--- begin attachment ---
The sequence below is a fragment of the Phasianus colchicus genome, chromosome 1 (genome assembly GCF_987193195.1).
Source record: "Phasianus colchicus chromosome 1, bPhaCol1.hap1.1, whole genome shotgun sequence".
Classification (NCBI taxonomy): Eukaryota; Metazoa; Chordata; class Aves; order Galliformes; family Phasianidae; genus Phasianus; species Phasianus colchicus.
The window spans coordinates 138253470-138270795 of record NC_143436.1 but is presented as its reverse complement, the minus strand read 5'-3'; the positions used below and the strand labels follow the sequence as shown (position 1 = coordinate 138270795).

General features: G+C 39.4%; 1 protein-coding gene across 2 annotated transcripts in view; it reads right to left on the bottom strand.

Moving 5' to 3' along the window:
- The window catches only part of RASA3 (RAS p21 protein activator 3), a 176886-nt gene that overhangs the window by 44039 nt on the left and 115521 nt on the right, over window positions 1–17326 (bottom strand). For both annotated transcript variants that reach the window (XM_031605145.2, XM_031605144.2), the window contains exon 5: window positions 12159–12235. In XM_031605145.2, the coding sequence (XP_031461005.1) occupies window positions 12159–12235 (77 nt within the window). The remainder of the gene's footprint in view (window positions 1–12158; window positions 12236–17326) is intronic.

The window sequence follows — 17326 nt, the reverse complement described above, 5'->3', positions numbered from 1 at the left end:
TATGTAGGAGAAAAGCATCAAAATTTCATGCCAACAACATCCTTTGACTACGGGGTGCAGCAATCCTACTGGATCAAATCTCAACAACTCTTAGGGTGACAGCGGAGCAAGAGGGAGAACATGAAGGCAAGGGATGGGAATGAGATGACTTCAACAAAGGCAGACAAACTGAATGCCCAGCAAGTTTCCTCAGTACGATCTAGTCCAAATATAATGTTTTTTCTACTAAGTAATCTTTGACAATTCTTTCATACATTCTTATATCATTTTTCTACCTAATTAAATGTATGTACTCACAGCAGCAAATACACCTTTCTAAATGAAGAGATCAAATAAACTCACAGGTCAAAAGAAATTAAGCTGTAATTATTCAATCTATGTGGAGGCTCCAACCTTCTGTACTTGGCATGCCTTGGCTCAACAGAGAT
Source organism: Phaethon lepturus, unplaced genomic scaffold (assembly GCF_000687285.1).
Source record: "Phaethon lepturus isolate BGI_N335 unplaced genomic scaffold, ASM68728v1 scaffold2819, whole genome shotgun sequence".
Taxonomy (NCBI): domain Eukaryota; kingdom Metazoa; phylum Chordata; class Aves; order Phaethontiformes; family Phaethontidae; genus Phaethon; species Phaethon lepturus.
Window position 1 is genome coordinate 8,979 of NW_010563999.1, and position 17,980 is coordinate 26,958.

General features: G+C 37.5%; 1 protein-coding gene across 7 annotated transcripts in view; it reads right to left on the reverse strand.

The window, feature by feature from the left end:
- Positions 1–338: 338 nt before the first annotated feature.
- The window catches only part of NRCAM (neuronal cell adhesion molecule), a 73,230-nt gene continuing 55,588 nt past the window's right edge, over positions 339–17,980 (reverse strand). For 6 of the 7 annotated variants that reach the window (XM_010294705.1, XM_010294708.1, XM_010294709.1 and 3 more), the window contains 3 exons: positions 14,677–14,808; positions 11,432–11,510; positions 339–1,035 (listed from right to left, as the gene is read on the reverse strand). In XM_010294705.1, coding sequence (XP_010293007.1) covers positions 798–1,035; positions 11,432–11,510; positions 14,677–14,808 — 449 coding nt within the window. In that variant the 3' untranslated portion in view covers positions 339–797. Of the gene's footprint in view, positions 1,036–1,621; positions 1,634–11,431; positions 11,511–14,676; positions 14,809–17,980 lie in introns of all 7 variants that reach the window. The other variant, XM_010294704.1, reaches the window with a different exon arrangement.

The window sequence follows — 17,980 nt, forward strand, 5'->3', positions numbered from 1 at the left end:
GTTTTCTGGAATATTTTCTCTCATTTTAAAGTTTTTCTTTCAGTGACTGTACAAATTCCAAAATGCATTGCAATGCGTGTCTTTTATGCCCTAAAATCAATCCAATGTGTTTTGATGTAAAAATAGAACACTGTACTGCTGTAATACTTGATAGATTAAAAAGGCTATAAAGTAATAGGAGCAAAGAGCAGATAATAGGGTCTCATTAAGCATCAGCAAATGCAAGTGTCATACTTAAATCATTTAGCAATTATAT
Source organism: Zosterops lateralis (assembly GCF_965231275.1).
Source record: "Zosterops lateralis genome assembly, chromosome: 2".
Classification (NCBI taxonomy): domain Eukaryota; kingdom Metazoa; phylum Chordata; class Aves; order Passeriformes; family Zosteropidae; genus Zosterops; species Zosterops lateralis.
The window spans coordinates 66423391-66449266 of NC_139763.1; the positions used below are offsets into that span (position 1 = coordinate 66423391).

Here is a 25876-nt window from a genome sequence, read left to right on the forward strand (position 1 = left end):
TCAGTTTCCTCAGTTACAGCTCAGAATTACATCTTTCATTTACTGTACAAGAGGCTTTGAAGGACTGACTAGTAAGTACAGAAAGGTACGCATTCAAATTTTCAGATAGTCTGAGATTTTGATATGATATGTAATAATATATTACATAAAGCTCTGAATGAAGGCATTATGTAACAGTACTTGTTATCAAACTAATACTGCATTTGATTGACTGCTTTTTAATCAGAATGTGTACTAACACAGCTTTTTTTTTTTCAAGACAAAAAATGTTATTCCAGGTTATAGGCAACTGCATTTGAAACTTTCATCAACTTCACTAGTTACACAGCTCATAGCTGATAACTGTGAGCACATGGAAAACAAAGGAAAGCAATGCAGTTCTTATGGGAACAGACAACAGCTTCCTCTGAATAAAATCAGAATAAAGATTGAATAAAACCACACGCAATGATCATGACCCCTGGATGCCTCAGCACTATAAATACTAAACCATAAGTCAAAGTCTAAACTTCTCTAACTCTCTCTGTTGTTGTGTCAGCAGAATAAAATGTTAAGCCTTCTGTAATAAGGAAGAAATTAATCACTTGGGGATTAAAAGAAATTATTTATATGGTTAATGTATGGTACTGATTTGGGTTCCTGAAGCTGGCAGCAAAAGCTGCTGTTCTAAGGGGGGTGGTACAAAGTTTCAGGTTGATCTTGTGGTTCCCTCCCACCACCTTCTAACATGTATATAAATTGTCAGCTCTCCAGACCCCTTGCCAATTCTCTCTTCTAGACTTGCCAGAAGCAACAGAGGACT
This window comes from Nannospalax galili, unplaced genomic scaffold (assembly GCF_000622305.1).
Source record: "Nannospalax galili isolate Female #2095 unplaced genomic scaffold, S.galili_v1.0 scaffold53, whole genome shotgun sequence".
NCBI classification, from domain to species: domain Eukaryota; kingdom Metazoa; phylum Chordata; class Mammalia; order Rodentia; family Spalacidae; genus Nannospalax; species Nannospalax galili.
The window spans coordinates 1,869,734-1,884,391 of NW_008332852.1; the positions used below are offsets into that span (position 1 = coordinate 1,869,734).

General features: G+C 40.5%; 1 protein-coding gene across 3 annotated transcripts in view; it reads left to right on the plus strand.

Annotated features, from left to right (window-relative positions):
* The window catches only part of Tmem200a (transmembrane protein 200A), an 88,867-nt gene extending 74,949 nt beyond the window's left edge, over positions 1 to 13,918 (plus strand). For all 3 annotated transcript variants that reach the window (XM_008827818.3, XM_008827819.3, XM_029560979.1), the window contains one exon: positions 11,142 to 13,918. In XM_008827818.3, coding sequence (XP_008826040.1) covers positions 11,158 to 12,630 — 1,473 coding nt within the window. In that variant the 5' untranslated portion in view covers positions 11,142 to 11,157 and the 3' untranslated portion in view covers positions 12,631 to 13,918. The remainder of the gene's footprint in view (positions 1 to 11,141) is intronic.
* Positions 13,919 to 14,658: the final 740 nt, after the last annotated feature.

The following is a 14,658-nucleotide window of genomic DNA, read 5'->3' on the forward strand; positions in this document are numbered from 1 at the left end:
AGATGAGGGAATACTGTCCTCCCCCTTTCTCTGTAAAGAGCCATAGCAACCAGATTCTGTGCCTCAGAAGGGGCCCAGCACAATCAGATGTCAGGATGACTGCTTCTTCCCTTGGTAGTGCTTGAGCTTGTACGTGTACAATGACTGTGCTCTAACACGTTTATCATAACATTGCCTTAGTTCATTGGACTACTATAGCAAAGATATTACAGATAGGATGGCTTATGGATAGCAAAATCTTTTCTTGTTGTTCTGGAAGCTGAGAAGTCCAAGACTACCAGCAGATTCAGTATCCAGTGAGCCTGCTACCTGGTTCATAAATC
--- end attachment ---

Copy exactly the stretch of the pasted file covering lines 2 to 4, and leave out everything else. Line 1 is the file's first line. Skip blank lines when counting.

Source record: "Phasianus colchicus chromosome 1, bPhaCol1.hap1.1, whole genome shotgun sequence".
Classification (NCBI taxonomy): Eukaryota; Metazoa; Chordata; class Aves; order Galliformes; family Phasianidae; genus Phasianus; species Phasianus colchicus.
The window spans coordinates 138253470-138270795 of record NC_143436.1 but is presented as its reverse complement, the minus strand read 5'-3'; the positions used below and the strand labels follow the sequence as shown (position 1 = coordinate 138270795).